How doctors can respond to report cards

by an anonymous physician

Recently, Danielle Ofri had a piece in the NEJM about medical report cards.

You know, those computer generated reports that tell you how many of your patients have achieved normal blood pressures and normal cholesterols and so on. Dr. Ofri concluded her piece by shoving her most recent report card to the bottom of a stack of more important paper and heading off to see patients.

I wish life were that simple. The major health insurance company in our area posts report cards online and encourages patients to look at them when choosing their doctors. One of our local hospitals tells its doctors exactly how much each of the patients they’ve admitted cost or earned for the hospital. By coincidence, I’m sure, that report arrived the same week as the package of forms for re-credentialing.

Doctors have two major ways of responding to those report cards. We can change the way we practice, such that our patients will have better cholesterols and cost our hospitals less.

Or we can learn from insurance companies. Cherry pick compliant, uncomplicated, generally healthy patients, and gently encourage (remember those patient satisfaction scores) the complicated patients to seek care elsewhere.

Any bets?

Submit a guest post and be heard.

Comments are moderated before they are published. Please read the comment policy.

  • Trisha Torrey

    Another kind of report card – one patients can give their doctors to share their individual experiences with a doctor and his or her practice:

    Doctor’s Report Card

    The goal, of course, to improve communications between patients and their doctors – and vice versa.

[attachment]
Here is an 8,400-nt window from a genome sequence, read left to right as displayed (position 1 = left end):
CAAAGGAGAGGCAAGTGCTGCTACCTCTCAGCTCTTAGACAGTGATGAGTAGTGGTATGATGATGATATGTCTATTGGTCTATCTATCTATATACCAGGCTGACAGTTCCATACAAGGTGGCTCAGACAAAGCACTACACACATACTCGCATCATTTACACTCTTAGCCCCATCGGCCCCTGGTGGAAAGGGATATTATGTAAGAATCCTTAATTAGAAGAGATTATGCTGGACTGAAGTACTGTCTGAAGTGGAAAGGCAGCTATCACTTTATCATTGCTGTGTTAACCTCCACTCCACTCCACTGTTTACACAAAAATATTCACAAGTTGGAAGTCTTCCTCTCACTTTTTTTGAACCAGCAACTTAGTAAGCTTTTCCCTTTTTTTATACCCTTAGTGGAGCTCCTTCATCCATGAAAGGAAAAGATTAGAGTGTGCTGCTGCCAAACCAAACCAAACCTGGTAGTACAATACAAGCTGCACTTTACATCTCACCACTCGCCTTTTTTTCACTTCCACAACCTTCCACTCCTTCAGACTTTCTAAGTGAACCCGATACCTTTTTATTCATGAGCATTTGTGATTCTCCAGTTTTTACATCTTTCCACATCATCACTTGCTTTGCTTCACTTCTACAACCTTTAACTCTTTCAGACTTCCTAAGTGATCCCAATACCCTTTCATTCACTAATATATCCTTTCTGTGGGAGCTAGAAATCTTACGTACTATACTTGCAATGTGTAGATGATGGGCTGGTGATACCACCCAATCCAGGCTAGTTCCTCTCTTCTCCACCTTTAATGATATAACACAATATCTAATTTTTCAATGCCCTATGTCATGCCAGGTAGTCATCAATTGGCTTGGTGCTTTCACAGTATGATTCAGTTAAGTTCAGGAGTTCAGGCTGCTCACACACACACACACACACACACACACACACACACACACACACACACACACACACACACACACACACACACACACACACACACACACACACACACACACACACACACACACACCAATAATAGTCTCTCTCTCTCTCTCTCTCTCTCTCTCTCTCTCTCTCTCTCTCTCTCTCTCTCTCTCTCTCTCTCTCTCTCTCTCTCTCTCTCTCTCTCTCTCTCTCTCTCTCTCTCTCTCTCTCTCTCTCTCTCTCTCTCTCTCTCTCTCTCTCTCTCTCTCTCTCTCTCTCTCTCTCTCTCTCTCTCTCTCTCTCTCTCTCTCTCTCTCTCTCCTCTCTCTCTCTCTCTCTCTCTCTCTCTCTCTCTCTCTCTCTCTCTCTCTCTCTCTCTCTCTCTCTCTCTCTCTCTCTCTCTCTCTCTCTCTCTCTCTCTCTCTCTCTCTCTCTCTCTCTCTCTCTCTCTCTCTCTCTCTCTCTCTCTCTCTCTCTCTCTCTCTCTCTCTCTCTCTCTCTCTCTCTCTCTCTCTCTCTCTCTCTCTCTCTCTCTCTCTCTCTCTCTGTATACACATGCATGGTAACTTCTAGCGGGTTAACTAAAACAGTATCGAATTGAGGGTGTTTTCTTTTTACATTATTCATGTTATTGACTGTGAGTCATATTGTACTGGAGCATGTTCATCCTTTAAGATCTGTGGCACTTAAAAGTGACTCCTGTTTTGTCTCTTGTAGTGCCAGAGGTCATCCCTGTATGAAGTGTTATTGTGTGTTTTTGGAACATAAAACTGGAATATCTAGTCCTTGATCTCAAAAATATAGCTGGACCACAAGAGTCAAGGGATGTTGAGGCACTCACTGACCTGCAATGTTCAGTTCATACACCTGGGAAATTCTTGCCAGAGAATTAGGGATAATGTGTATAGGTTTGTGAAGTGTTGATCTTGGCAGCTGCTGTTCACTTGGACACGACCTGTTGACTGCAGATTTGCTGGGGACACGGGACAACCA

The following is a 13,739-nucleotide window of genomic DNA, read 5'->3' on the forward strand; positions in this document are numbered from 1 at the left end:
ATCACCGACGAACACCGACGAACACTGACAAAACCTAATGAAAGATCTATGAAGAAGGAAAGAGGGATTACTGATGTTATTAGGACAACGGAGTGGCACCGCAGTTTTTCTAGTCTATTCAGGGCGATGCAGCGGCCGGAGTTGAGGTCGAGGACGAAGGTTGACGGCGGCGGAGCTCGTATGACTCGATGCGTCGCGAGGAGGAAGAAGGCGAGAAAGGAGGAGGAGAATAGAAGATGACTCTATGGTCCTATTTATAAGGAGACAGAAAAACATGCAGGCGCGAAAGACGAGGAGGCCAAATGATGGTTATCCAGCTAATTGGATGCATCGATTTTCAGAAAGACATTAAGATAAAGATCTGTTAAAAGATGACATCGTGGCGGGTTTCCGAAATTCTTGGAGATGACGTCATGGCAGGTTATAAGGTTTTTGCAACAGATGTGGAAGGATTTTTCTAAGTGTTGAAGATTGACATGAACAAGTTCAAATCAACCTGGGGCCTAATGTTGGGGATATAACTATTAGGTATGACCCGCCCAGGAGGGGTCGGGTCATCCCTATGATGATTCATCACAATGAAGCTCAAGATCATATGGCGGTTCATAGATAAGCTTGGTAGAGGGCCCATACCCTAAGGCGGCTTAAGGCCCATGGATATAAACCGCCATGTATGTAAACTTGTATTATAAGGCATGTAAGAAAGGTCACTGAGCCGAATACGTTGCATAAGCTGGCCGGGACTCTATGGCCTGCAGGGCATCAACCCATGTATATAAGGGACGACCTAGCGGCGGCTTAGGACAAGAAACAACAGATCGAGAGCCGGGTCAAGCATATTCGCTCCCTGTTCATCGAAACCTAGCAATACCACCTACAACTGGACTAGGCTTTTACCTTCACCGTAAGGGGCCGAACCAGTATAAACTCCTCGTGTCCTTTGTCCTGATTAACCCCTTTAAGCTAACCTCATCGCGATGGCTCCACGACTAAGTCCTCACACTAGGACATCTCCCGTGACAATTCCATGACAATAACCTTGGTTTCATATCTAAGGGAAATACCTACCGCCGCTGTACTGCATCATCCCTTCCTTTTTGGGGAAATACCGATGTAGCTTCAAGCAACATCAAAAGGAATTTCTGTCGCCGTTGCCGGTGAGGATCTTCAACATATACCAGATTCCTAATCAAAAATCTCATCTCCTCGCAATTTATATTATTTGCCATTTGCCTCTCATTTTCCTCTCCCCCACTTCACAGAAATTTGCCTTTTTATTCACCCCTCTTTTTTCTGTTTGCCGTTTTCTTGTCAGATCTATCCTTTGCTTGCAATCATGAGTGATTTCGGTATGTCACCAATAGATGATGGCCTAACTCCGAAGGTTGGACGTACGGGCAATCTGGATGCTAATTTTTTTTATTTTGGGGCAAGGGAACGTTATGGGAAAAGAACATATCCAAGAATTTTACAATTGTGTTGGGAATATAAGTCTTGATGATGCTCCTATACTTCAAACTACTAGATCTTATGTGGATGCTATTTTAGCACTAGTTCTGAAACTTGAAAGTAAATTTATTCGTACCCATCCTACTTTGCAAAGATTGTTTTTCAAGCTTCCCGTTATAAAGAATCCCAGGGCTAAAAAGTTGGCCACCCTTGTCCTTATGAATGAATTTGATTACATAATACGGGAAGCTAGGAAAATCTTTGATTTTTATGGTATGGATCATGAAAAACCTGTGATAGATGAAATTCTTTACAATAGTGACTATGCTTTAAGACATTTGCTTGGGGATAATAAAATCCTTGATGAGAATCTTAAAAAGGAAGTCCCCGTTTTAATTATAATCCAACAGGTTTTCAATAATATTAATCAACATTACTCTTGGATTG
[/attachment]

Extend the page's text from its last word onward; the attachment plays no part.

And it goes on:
Trisha Torrey
    Every Patient’s Advocate

  • Manalive

    I recently received a bad quality score for failing to give the required condom speech to adolescents.
    I am, alas, a bad doctor.

  • Michelle W

    Your last point was echoed in a study reported by Medical News yesterday.

  • Max

    Don’t worry too much, guys. There have been grading websites for years as has been noted in another comment on this site. They sit unused. Hardly any reports. Hardly any reviews. The bottom line is patients have had access to information for years and they don’t use it. You can check out the docs with the most reviews and read all the horrible ones and patients still flood their waiting rooms. Again, it’s mostly (all) about the greenback. Are you on my plan? Yes? Good. I will go to you. God forbid you’re actually good and my copay is a whopping $10 vs $0.

  • bev M.D.

    I am sorry to see this was posted anonymously (just that it was felt necessary, not judging) and sorry that physicians continue to feel like victims in this respect. A recent post by Paul Levy on his blog , with a PARTIAL list of his hospital’s P4P measures, gave an idea how out of control these measures are for both hospitals and doctors:

    However, I would also reference the recent publication in this week’s NEJM regarding the American Society of Thoracic Surgeons’ releasing their collected CABG outcome data to, of all places, Consumer Reports.

    My recommendation is that docs talk to their specialty societies and urge them to get moving and develop quality measures of their own, then negotiate with payors and CMS to institute these measures, instead of the current shotgun approach, where every payor has their own separate pellet, and they must all be dug out of different places in the providers’ bodies (bad analogy, but you get the point).

    If we do not take some sort of proactive action like this, then these measures will continue to proliferate (as we all know administrative types love bandwagons). I believe this can be solved, but physicians must be seen to be driving the bandwagon, not trying to resist it. It’s all in the perception.

  • Steven Reznick MD

    There is another option. You can become a direct pay practice and tell the insurance company bean counters to buzz off. That doesnt mean that you don’t try to set up an outstanding preventive program that utilizes the best guidelines and recommendations. It means that you charge your patients a reasonable fee, they pay you at the time of service and then they deal with their insurance company not you.

  • Solomd